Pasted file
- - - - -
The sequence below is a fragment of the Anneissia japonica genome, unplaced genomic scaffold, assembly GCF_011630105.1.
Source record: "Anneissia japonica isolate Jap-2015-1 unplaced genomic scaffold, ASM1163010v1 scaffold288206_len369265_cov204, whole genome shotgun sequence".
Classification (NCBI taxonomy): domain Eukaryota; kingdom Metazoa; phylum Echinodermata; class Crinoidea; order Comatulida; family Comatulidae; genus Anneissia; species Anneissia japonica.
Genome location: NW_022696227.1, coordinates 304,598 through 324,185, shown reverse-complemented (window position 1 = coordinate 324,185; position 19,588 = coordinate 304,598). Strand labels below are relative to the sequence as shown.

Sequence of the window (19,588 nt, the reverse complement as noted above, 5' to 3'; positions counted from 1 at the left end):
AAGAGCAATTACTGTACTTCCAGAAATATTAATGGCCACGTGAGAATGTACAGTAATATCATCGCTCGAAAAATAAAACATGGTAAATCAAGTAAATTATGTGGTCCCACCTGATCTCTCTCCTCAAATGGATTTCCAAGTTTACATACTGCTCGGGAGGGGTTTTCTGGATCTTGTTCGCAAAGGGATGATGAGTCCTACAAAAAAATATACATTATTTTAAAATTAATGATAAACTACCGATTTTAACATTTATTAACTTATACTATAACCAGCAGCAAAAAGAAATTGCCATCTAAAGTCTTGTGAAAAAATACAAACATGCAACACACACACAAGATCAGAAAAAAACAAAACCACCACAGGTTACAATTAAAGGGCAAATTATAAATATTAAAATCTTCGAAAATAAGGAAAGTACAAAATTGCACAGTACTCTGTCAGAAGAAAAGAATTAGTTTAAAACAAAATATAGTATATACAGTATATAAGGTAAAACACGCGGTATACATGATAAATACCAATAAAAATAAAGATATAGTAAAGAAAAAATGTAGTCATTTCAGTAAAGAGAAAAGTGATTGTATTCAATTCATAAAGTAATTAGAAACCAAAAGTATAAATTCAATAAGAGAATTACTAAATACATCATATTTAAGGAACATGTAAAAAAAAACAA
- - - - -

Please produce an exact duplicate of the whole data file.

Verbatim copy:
The sequence below is a fragment of the Anneissia japonica genome, unplaced genomic scaffold, assembly GCF_011630105.1.
Source record: "Anneissia japonica isolate Jap-2015-1 unplaced genomic scaffold, ASM1163010v1 scaffold288206_len369265_cov204, whole genome shotgun sequence".
Classification (NCBI taxonomy): domain Eukaryota; kingdom Metazoa; phylum Echinodermata; class Crinoidea; order Comatulida; family Comatulidae; genus Anneissia; species Anneissia japonica.
Genome location: NW_022696227.1, coordinates 304,598 through 324,185, shown reverse-complemented (window position 1 = coordinate 324,185; position 19,588 = coordinate 304,598). Strand labels below are relative to the sequence as shown.

Sequence of the window (19,588 nt, the reverse complement as noted above, 5' to 3'; positions counted from 1 at the left end):
AAGAGCAATTACTGTACTTCCAGAAATATTAATGGCCACGTGAGAATGTACAGTAATATCATCGCTCGAAAAATAAAACATGGTAAATCAAGTAAATTATGTGGTCCCACCTGATCTCTCTCCTCAAATGGATTTCCAAGTTTACATACTGCTCGGGAGGGGTTTTCTGGATCTTGTTCGCAAAGGGATGATGAGTCCTACAAAAAAATATACATTATTTTAAAATTAATGATAAACTACCGATTTTAACATTTATTAACTTATACTATAACCAGCAGCAAAAAGAAATTGCCATCTAAAGTCTTGTGAAAAAATACAAACATGCAACACACACACAAGATCAGAAAAAAACAAAACCACCACAGGTTACAATTAAAGGGCAAATTATAAATATTAAAATCTTCGAAAATAAGGAAAGTACAAAATTGCACAGTACTCTGTCAGAAGAAAAGAATTAGTTTAAAACAAAATATAGTATATACAGTATATAAGGTAAAACACGCGGTATACATGATAAATACCAATAAAAATAAAGATATAGTAAAGAAAAAATGTAGTCATTTCAGTAAAGAGAAAAGTGATTGTATTCAATTCATAAAGTAATTAGAAACCAAAAGTATAAATTCAATAAGAGAATTACTAAATACATCATATTTAAGGAACATGTAAAAAAAAACAA